Fear is my friend. We all have things we’re scared of and that’s completely natural, sometimes even good. There are two kinds of fear: (1) entirely justifiable hard-wired warnings that keep you out of harm’s way i.e. don’t go into a dark alley alone at night because you might get mugged; and (2) mostly irrational fears that hold you back i.e. I’m not going to share my story because people might laugh at me.
The essential value proposition of AllSwell asks us to push into that second category. Doing things you’re afraid of is good for you though. And know that conquering fear is not all bungee jumping, solo-sailing and big wave riding. Author Jaimal Yogis (who happens to have surfed some enormous waves) explores this topic beautifully in his book The Fear Project. I went to see him speak in NYC a few years ago and one of the things he said that stuck with me is how his palms were sweaty in spite of not being consciously nervous, it was a physiological reaction. He
Yogis explained that humans are hard-wired to fear public speaking because being exposed in the front of a large group in ancient times meant you were at bodily risk; you had a greater odds of being stoned to death or shot with an arrow, for instance. Some archaic part of our brain is protecting us from standing out, and AllSwell’s most basic message basic value proposition suggests we can do better than that.
I’ve been asked if I get nervous before I lead an AllSwell workshop and the answer is no, I a’m usually excited but not nervous. I do my absolute best to create a safe space space for everyone to comfortably express themselves. yetDespite this despite that I have seen even people who regularly lead groups -- seasoned senior executives, experienced meditation and yoga teachers, public figures -- bump up against real fear about sharing their personal creativity. Somehow it’s different, more exposed (and it’s usually deeply cathartic). Here I am asking all of you to move beyond your comfort zones, to dig in and share your voices, put pen to paper, go make art, to expand and share. But what am I doing to honor your bravery, to meet your efforts?
Going on camera. Yup, that’s my personal kryptonite. A room full of folks is no big deal but point a video camera on me and some gawky tween version of my inner self screams silently “please, noooooo.” This is the rope swing, the high dive. And in this latest AllSwell Reads is my own jump off that board: a little tutorial video I made for anyone interested in journaling but not sure why / how / when do it. I didn’t even drink a tequila before I taped it. Awkward? Maybe a little. But I did something that scared me and it feel s good for having to have checked the box. Afterall, real courage isn’t being fearless. It’s recognizing that something is scary and and doing it anyway.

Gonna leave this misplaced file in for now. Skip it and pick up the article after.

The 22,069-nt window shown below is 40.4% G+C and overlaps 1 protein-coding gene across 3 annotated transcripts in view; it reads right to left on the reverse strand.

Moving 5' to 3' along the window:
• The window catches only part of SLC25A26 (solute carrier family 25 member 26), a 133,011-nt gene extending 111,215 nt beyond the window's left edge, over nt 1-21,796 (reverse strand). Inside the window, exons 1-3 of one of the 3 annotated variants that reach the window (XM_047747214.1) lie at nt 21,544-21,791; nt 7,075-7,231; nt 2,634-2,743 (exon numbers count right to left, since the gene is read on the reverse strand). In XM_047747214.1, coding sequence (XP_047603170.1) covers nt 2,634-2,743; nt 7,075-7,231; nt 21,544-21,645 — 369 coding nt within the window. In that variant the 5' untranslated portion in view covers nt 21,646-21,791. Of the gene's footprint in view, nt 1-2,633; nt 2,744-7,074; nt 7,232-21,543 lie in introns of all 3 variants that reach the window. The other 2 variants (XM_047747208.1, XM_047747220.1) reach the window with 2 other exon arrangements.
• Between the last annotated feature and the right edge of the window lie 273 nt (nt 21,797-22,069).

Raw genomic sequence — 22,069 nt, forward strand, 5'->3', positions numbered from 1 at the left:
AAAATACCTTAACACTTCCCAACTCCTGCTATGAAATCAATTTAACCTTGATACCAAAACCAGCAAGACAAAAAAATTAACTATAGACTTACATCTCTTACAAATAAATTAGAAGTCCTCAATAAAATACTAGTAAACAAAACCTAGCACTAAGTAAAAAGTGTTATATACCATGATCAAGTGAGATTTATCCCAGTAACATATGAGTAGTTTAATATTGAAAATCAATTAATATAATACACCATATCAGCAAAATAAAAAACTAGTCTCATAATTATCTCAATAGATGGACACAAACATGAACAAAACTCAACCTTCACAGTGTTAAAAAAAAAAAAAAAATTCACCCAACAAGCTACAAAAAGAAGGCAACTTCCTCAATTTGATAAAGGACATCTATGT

Hoping you find something in this AllSwell round up that will inspire you to make friends with some of your own fears...
A data breach in the year 2018 A.D. caused a mass Facebook exodus. Soon after, a new society formed, made up of those who had deleted their accounts. They set out to lead idyllic lives in a place they named Post-Facebooktopia, where everyone could coexist peacefully, freed from the burden of obligatory second-by-second updates and interactions. Or so they hoped . . . For a good laugh visit the link above.
In the past couple of years, calls for the arts to be a core component of social prescribing in the UK have been growing. A recent report by Arts Council Wales, for example, has backed the idea. And, last summer, recommendations were put forward by an all-party parliamentary group for clinical commissioning groups, NHS trusts and local authorities to incorporate arts on prescription into their commissioning plans and redesign care pathways where appropriate.
The stage Grace, it’s not a facade, it’s not a fake — it’s a manifestation. Grace is always living the limitless possibilities of being — the possibilities of every moment, that you could live it more extremely. “People always said I’m ahead of my time, but how far ahead of my time? Am I just arriving right now?,” said Grace, “I don’t want to sound like a crazy ex-acid tripper, [but] it does all seem to come together in a very cosmic way.’”
Research on failure as a motivator is limited, though the evidence that does exist suggests that you can grow both from learning about the failures of other successful people and from experiencing failure themselves. For failure to “work,” research indicates it needs to give people a chance to regroup and rewind the clock. Dive deeper at the link above.
Flights get delayed, it rains when we don’t want it to, bikes get flat tires, avalanche conditions are terrible sometimes, packages get lost in shipping. Whether you believe you can control things or don’t worry at all about trying to control things, shit happens. And when it does, nobody wants to be that jerk with a vein popping out of their forehead as they scream at an airline employee about how important they are. Read more up top.